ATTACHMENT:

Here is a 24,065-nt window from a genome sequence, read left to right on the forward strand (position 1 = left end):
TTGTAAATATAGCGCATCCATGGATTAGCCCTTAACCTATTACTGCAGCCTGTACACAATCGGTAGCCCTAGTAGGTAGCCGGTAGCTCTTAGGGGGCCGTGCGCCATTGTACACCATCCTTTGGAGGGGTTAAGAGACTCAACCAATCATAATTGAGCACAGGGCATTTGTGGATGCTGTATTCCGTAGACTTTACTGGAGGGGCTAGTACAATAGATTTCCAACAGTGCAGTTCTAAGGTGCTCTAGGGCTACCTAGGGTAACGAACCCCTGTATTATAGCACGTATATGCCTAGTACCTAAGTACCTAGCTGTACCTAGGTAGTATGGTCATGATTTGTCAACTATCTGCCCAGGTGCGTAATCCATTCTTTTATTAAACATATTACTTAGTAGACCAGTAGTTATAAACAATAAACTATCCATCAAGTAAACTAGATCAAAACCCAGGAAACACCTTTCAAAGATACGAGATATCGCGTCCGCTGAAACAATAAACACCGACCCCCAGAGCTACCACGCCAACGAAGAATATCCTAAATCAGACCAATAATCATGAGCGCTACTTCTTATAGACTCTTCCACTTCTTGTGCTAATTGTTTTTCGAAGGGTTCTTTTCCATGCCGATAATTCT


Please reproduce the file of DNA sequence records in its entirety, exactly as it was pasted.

Here is a 24,065-nt window from a genome sequence, read left to right on the forward strand (position 1 = left end):
TTGTAAATATAGCGCATCCATGGATTAGCCCTTAACCTATTACTGCAGCCTGTACACAATCGGTAGCCCTAGTAGGTAGCCGGTAGCTCTTAGGGGGCCGTGCGCCATTGTACACCATCCTTTGGAGGGGTTAAGAGACTCAACCAATCATAATTGAGCACAGGGCATTTGTGGATGCTGTATTCCGTAGACTTTACTGGAGGGGCTAGTACAATAGATTTCCAACAGTGCAGTTCTAAGGTGCTCTAGGGCTACCTAGGGTAACGAACCCCTGTATTATAGCACGTATATGCCTAGTACCTAAGTACCTAGCTGTACCTAGGTAGTATGGTCATGATTTGTCAACTATCTGCCCAGGTGCGTAATCCATTCTTTTATTAAACATATTACTTAGTAGACCAGTAGTTATAAACAATAAACTATCCATCAAGTAAACTAGATCAAAACCCAGGAAACACCTTTCAAAGATACGAGATATCGCGTCCGCTGAAACAATAAACACCGACCCCCAGAGCTACCACGCCAACGAAGAATATCCTAAATCAGACCAATAATCATGAGCGCTACTTCTTATAGACTCTTCCACTTCTTGTGCTAATTGTTTTTCGAAGGGTTCTTTTCCATGCCGATAATTCT